Writers whose books appeal to male readers say that grabbing the attention of a male reader isn’t much different from a female reader. Both want a well-written book with a good plot and characters who speak to them. That’s not to say there are not a few differences in books preferred by men.

“Men can take some writing about emotions, but that’s salt, not the meal. Men want to see a man act like a man—I’m not talking macho behavior, I mean male readers want to see men in their novels react to crisis and conflict the way they would,” says Rubart.

“I think it's mainly a matter of subject matter,” says Donn Taylor, author of Rhapsody in Red and The Lazarus File. “For example, my first novel included a good bit of detail about airplanes, and I expect my lady readers skimmed over those. I expect ladies to be more interested in relationships and men to be more interested in struggle--not necessarily physical, but definitely in overcoming problems.”

Bertand agrees. “I really don’t write with the idea of a specific reader in mind except for maybe myself,” he says. “I write the kinds of things that I like to read, and because I’m a male, I’m thinking that way.”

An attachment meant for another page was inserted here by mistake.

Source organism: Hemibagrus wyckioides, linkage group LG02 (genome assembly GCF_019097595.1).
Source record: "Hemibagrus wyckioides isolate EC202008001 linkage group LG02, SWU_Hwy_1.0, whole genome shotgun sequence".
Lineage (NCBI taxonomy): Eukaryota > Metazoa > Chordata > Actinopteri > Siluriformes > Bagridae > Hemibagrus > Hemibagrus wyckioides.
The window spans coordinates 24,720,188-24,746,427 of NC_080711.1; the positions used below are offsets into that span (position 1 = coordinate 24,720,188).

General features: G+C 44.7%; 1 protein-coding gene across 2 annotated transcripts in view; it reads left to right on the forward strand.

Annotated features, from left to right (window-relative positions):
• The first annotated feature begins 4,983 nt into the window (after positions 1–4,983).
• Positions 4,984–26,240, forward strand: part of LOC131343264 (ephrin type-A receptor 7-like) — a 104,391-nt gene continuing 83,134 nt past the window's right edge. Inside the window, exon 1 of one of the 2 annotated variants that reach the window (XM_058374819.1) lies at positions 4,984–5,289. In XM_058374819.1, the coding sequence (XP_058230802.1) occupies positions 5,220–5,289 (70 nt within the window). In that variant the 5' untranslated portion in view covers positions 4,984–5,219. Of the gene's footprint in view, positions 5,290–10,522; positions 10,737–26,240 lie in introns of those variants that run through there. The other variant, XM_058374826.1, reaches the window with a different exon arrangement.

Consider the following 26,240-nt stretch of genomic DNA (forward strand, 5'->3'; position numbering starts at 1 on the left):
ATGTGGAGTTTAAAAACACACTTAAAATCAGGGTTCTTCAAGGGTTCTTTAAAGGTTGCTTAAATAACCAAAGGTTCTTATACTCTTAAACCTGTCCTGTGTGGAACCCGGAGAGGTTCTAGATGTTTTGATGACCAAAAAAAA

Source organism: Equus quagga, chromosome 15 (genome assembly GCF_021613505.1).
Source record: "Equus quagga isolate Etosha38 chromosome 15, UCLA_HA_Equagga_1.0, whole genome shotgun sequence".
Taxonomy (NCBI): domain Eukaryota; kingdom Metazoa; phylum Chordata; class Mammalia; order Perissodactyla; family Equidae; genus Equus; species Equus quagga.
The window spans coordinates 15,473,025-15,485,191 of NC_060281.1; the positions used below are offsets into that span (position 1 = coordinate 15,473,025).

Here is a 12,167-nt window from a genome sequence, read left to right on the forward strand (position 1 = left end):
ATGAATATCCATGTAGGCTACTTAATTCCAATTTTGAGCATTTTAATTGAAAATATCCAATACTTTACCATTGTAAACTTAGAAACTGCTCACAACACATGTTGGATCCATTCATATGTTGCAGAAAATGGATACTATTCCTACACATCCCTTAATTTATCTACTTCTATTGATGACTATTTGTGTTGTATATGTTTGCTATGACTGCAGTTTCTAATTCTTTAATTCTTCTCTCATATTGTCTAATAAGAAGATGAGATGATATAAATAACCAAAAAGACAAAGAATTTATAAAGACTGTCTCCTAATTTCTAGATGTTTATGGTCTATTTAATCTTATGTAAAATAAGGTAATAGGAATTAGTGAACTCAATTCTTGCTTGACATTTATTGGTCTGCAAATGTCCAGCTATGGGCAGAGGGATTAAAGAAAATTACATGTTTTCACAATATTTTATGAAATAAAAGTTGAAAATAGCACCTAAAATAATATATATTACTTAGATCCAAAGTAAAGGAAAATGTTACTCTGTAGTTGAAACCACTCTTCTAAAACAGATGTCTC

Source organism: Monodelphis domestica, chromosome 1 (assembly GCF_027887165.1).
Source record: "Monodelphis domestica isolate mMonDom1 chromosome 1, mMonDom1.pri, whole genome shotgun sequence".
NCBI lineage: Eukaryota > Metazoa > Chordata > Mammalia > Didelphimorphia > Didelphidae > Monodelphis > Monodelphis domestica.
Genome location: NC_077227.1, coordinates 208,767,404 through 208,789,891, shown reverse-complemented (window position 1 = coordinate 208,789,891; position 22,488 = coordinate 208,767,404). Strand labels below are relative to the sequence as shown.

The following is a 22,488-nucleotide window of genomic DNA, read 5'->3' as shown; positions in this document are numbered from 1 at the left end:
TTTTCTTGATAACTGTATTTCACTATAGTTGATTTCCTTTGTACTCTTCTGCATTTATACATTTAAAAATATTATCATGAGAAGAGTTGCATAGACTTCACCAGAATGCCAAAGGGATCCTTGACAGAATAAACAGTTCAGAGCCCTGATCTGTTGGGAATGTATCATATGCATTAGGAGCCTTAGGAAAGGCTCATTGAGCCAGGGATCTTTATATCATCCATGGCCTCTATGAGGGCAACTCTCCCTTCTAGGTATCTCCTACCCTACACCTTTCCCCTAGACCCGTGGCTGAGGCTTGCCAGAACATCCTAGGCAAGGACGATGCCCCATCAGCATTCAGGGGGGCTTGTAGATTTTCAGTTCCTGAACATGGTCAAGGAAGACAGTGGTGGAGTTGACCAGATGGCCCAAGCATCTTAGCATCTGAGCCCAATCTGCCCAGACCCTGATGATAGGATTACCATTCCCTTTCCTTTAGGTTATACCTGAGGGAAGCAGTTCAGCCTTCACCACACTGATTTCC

Male readers gravitate more to “plot-driven books (action and pace) than character-driven books (emotions and internal conflicts),” says Germany. “There will be more action and adventure. The story-telling pace will be faster. The main character seeks adventure, stands for justice, and gains respect. They also tend to be either creepy, combative, or prophetic.”

Publishing Male Fiction

Publishers are trying to appeal to male readers by putting out books written by both men and women in genres traditionally read by men. For example, upcoming releases include an international political thriller (Lion of Babylon by Davis Bunn) and crime fiction (Pattern of Wounds by Mark Bertrand), fast-paced novels (Vigilante by Robin Parrish).

“Historically, Frank Peretti’s books, the Left Behind series, and authors Ted Dekker and Joel Rosenberg are probably the biggest names who have gained male readers,” says Long. “But outside the suspense genre, there are wonderfully diverse writers like Athol Dickson, Dale Cramer, Tom Morrisey, and Charles Martin. They’re writing novels for everyone. We just wish everyone knew their names.”

Men seem to like books in the suspense/intrigue, end times/prophecy, speculative/spiritual warfare/paranormal, and fantasy genres, says Germany, although she added that Barbour steers clear of anything “more than 50 percent geared to men. For all of our fiction, we assume a female is our main target audience. Even then, most of our suspense type books that we know a man would enjoy reading sell fewer copies than our fiction that is categorized clearly as romance for women.”